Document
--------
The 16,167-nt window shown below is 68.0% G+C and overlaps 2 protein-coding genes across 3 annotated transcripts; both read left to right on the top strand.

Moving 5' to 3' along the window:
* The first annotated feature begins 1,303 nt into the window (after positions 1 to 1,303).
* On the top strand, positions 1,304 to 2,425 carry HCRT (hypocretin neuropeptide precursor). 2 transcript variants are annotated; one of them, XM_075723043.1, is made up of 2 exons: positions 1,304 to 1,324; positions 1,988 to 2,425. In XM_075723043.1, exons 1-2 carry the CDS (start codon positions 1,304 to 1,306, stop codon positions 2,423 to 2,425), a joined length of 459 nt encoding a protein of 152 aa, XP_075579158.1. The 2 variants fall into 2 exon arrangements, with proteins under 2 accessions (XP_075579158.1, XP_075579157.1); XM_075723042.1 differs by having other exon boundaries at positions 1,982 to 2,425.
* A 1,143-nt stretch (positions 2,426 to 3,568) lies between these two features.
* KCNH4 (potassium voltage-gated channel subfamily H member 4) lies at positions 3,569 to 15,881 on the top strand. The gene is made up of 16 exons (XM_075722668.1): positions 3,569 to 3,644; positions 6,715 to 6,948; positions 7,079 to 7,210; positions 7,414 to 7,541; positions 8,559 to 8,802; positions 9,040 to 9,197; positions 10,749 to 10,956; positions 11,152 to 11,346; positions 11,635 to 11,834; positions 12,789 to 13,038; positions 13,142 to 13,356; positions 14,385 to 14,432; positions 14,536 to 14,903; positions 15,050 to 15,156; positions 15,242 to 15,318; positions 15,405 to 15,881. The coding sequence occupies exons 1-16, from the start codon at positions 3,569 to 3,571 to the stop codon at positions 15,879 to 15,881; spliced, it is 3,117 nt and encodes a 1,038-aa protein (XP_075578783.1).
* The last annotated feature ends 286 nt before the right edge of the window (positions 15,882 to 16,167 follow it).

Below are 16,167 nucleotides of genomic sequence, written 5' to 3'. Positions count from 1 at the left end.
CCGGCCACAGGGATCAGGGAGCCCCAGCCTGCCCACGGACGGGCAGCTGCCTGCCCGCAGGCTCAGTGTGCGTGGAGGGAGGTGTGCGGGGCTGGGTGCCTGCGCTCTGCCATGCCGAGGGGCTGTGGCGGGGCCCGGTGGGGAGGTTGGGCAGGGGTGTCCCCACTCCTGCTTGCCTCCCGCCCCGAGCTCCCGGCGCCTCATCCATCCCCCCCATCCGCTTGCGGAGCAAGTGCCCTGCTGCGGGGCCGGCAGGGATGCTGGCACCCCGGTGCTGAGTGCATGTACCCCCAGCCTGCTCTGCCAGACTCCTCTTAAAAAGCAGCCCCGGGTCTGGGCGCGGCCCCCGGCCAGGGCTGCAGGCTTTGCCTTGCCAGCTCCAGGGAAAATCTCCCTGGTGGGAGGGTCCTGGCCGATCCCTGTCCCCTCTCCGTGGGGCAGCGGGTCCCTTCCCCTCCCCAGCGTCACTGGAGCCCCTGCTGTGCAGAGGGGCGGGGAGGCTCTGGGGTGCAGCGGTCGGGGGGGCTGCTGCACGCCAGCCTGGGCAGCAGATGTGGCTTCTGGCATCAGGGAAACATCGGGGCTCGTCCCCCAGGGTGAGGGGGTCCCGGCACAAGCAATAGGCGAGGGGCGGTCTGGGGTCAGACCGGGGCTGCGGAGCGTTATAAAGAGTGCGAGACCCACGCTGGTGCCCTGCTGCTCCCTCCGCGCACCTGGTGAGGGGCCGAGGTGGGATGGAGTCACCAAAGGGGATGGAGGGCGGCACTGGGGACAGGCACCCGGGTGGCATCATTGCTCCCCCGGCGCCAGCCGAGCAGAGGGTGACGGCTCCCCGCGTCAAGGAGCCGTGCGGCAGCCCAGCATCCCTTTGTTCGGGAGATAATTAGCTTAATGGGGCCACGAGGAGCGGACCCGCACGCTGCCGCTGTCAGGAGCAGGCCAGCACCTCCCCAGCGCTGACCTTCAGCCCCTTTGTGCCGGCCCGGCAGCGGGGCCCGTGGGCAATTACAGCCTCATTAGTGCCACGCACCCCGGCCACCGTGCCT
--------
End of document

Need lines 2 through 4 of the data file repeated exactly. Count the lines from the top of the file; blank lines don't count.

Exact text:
Moving 5' to 3' along the window:
* The first annotated feature begins 1,303 nt into the window (after positions 1 to 1,303).
* On the top strand, positions 1,304 to 2,425 carry HCRT (hypocretin neuropeptide precursor). 2 transcript variants are annotated; one of them, XM_075723043.1, is made up of 2 exons: positions 1,304 to 1,324; positions 1,988 to 2,425. In XM_075723043.1, exons 1-2 carry the CDS (start codon positions 1,304 to 1,306, stop codon positions 2,423 to 2,425), a joined length of 459 nt encoding a protein of 152 aa, XP_075579158.1. The 2 variants fall into 2 exon arrangements, with proteins under 2 accessions (XP_075579158.1, XP_075579157.1); XM_075723042.1 differs by having other exon boundaries at positions 1,982 to 2,425.